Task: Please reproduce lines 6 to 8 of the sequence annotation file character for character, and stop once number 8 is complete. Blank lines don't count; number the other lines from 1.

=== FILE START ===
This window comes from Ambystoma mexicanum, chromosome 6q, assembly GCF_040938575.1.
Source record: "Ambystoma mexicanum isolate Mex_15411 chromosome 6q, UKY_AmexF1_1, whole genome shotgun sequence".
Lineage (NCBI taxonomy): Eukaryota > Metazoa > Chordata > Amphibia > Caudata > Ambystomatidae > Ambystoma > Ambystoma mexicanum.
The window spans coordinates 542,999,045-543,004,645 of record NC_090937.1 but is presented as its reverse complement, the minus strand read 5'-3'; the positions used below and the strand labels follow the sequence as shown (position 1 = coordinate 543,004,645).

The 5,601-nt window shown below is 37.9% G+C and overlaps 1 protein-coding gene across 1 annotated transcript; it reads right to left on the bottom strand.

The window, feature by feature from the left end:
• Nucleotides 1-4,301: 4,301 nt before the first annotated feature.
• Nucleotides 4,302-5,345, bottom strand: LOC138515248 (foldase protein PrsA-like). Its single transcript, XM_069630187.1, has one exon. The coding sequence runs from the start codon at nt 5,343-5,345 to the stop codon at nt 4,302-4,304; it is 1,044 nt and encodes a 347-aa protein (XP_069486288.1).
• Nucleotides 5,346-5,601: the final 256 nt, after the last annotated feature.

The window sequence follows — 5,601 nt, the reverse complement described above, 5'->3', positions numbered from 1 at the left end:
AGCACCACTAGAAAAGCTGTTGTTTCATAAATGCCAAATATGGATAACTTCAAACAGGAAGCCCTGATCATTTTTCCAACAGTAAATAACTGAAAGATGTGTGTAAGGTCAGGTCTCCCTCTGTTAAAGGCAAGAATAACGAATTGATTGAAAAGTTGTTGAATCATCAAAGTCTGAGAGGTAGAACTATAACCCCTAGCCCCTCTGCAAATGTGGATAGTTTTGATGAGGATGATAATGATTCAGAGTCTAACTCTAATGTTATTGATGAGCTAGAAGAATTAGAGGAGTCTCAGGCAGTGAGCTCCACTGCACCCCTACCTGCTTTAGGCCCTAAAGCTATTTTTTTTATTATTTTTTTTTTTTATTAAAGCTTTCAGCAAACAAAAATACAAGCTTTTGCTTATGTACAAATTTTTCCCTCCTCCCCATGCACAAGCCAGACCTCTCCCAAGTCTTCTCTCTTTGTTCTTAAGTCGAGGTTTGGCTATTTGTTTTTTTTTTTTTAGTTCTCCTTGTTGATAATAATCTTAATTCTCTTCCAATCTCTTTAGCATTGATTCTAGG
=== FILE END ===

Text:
The window, feature by feature from the left end:
• Nucleotides 1-4,301: 4,301 nt before the first annotated feature.
• Nucleotides 4,302-5,345, bottom strand: LOC138515248 (foldase protein PrsA-like). Its single transcript, XM_069630187.1, has one exon. The coding sequence runs from the start codon at nt 5,343-5,345 to the stop codon at nt 4,302-4,304; it is 1,044 nt and encodes a 347-aa protein (XP_069486288.1).